From 1997 to 2008 Patricia and I participated in four extensive tours of Europe. During our first tour we quickly realized that as tourists we were gaining a piecemeal insight into the history of the countries we were visitng. And so it was on all the tours.
In June 2000 I was guest of an email friend in Belgium. Armand took me to the site of the Battle of Waterloo. We visited the farm where Napoleon made plans for the battle (Napoleon's headquarters is now the Musée du Caillou), and a museum which provides information and graphic details of the battle. We then climbed a man-made hill, adjacent to the museum, to a position from where we looked in the direction from which the French made their attack on Duke of Wellington's armies of the Seventh Coalition. Above the lookout point stands the statue of a lion pointing in the same direction of our view of the battlefield. The lion is the heraldic beast on the personal coat-of-arms of the monarch of the Netherlands, and symbolizes courage. Its right paw is positioned upon a sphere, signifying global victory. It commemorates the location on the battlefield of Waterloo where a musket ball hit the shoulder of William 11 of the Netherlands (the Prince of Orange), and knocked him from his horse during the battle.
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The reader may be interested to know that the battle didn't take place at Waterloo, but rather on an expanse of farmland near Waterloo. Waterloo was the location where the Duke of Wellington resided before the battle. The battlefield is located in the municipalities of Braine-l'Alleud and Lasne, about 15 kilometres south of Brussels, and about 2 kilometres from the town of Waterloo.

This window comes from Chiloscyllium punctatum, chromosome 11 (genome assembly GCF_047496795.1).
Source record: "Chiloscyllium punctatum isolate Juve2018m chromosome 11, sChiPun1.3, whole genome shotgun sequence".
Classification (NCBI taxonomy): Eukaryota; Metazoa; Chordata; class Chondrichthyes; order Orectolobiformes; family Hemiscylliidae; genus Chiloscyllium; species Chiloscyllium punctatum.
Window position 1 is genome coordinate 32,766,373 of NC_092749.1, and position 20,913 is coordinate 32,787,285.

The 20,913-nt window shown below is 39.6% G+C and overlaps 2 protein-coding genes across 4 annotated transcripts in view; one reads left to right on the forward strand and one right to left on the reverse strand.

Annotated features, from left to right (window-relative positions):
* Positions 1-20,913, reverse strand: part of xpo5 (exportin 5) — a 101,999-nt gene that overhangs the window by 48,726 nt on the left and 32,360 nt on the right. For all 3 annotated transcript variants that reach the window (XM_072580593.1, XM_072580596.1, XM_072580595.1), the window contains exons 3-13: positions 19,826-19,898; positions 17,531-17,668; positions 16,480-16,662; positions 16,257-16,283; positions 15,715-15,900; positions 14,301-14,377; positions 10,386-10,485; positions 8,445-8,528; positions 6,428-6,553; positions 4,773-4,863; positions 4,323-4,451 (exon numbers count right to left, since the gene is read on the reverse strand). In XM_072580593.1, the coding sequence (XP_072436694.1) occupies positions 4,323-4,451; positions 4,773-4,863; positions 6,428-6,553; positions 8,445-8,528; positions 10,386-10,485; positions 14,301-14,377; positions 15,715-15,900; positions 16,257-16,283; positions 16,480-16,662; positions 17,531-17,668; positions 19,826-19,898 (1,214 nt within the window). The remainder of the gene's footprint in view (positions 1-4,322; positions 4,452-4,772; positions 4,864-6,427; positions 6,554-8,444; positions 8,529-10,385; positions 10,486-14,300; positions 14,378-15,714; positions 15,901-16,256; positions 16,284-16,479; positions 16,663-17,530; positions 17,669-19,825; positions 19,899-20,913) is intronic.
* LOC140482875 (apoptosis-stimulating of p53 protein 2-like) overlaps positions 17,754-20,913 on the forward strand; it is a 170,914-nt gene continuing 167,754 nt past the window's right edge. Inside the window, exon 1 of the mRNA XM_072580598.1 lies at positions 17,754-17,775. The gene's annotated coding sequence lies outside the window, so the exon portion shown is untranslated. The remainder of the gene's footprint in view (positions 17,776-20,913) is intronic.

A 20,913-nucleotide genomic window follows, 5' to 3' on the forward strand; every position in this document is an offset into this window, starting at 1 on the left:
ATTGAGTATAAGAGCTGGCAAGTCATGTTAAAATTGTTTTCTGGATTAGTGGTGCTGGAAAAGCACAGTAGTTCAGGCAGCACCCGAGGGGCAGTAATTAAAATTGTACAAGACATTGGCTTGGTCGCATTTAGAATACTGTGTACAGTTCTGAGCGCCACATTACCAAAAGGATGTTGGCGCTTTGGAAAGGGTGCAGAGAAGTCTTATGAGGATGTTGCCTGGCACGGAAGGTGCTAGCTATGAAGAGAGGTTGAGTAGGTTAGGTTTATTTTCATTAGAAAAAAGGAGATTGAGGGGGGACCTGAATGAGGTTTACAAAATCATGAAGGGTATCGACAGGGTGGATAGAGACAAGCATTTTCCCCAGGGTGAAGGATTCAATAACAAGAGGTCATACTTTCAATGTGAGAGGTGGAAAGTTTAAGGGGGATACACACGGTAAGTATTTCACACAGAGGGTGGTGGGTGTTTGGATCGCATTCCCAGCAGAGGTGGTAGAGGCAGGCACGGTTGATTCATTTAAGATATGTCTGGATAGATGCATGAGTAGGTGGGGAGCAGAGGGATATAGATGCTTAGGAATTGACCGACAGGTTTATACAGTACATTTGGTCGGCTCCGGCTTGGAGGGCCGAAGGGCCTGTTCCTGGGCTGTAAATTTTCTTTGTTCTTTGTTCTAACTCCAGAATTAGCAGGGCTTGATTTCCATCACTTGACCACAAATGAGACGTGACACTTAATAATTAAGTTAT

During our tour of England we visited Walmer Castle. It was there that the Duke of Wellington resided in the capacity of Lord Warden of the Cinque Ports (Robert Menzies, a former prime minister of Australia, was also awarded the same title). The castle contains Duke of Wellington's memorabilia, such as the iron bed on which he slept prior to the battle. On our visit to St Paul's Cathedral, while walking through the crypt, we looked with interest at the tombs of the Duke of Wellington and Lord Nelson.
I am currently reading Hugo's novel Les Misérables, which contains a potted version of the Battle of Waterloo. While reading the novel, I learned that there was to be a reenactment of the Battle of Waterloo in Belgium from 18 to 21 June 2015.
Given my visit to the site of the Battle of Waterloo, and, thanks to Hugo's novel, I renewed my interest in the Battle of Waterloo by subscribing to a video reenactment of the French attack and the allied counter attack. For an understanding of the historical details of the battle go to:
The commentators of the reenactment provided comprehensive details about the battle. One significant fact was the carnage generated by the battle:
Waterloo cost Wellington around 1,500 dead or wounded and Blücher some 7,000 (810 of which were suffered by just one unit: the 18th Regiment, which served in Bülow's 15th Brigade, had fought at both Frichemont and Plancenoit, and won 33 Iron Crosses). Napoleon's losses were 24,000 to 26,000 killed or wounded and included 6,000 to 7,000 captured with an additional 15,00 deserting subsequent to the battle and over the following days.
"22 June. This morning I went to visit the field of battle, which is a little beyond the village of Waterloo, on the plateau of Mont-Saint-Jean; but on arrival there the sight was too horrible to behold. I felt sick in the stomach and was obliged to return. The multitude of carcasses, the heaps of wounded men with mangled limbs unable to move, and perishing from not having their wounds dressed or from hunger, as the Allies were, of course, obliged to take their surgeons and wagons with them, formed a spectacle I shall never forget. The wounded, both of the Allies and the French, remain in an equally deplorable state".
Ref: Major W. E. Frye After Waterloo: Reminiscences of European Travel 1815-1819. (Wikipedia)
The commentators stated that after the battle the farmers had the macabre task of clearing the farmland by burning and cremating bodies and carcasses.